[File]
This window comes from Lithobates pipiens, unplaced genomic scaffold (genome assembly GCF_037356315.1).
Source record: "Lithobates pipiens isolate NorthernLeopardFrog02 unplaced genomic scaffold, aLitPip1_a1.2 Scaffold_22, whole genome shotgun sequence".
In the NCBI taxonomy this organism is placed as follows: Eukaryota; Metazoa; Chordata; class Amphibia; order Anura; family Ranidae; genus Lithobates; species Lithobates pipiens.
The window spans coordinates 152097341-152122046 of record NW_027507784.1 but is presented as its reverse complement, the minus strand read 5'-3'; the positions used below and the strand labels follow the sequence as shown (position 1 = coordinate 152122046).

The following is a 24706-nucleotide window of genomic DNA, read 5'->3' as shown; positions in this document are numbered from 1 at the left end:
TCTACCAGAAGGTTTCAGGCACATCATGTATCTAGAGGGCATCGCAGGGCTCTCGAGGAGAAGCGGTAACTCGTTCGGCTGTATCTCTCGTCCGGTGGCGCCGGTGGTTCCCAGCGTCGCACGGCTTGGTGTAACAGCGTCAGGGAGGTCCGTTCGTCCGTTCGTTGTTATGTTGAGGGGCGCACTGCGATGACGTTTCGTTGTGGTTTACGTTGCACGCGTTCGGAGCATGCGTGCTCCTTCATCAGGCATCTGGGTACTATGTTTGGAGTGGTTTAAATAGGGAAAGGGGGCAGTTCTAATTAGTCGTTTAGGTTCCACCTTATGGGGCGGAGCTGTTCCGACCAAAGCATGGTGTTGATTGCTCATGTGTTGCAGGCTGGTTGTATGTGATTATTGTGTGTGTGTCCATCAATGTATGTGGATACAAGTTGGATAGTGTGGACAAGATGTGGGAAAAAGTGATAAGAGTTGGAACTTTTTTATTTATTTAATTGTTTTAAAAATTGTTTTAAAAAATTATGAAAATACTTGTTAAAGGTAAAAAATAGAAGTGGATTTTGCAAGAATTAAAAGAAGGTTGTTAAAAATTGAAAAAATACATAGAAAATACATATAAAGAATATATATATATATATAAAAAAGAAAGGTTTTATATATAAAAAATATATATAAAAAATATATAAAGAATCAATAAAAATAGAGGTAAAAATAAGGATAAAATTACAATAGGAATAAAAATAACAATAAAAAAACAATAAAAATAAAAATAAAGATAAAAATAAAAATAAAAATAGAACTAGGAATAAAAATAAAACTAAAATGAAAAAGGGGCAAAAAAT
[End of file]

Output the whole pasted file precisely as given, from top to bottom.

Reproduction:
This window comes from Lithobates pipiens, unplaced genomic scaffold (genome assembly GCF_037356315.1).
Source record: "Lithobates pipiens isolate NorthernLeopardFrog02 unplaced genomic scaffold, aLitPip1_a1.2 Scaffold_22, whole genome shotgun sequence".
In the NCBI taxonomy this organism is placed as follows: Eukaryota; Metazoa; Chordata; class Amphibia; order Anura; family Ranidae; genus Lithobates; species Lithobates pipiens.
The window spans coordinates 152097341-152122046 of record NW_027507784.1 but is presented as its reverse complement, the minus strand read 5'-3'; the positions used below and the strand labels follow the sequence as shown (position 1 = coordinate 152122046).

The following is a 24706-nucleotide window of genomic DNA, read 5'->3' as shown; positions in this document are numbered from 1 at the left end:
TCTACCAGAAGGTTTCAGGCACATCATGTATCTAGAGGGCATCGCAGGGCTCTCGAGGAGAAGCGGTAACTCGTTCGGCTGTATCTCTCGTCCGGTGGCGCCGGTGGTTCCCAGCGTCGCACGGCTTGGTGTAACAGCGTCAGGGAGGTCCGTTCGTCCGTTCGTTGTTATGTTGAGGGGCGCACTGCGATGACGTTTCGTTGTGGTTTACGTTGCACGCGTTCGGAGCATGCGTGCTCCTTCATCAGGCATCTGGGTACTATGTTTGGAGTGGTTTAAATAGGGAAAGGGGGCAGTTCTAATTAGTCGTTTAGGTTCCACCTTATGGGGCGGAGCTGTTCCGACCAAAGCATGGTGTTGATTGCTCATGTGTTGCAGGCTGGTTGTATGTGATTATTGTGTGTGTGTCCATCAATGTATGTGGATACAAGTTGGATAGTGTGGACAAGATGTGGGAAAAAGTGATAAGAGTTGGAACTTTTTTATTTATTTAATTGTTTTAAAAATTGTTTTAAAAAATTATGAAAATACTTGTTAAAGGTAAAAAATAGAAGTGGATTTTGCAAGAATTAAAAGAAGGTTGTTAAAAATTGAAAAAATACATAGAAAATACATATAAAGAATATATATATATATATAAAAAAGAAAGGTTTTATATATAAAAAATATATATAAAAAATATATAAAGAATCAATAAAAATAGAGGTAAAAATAAGGATAAAATTACAATAGGAATAAAAATAACAATAAAAAAACAATAAAAATAAAAATAAAGATAAAAATAAAAATAAAAATAGAACTAGGAATAAAAATAAAACTAAAATGAAAAAGGGGCAAAAAAT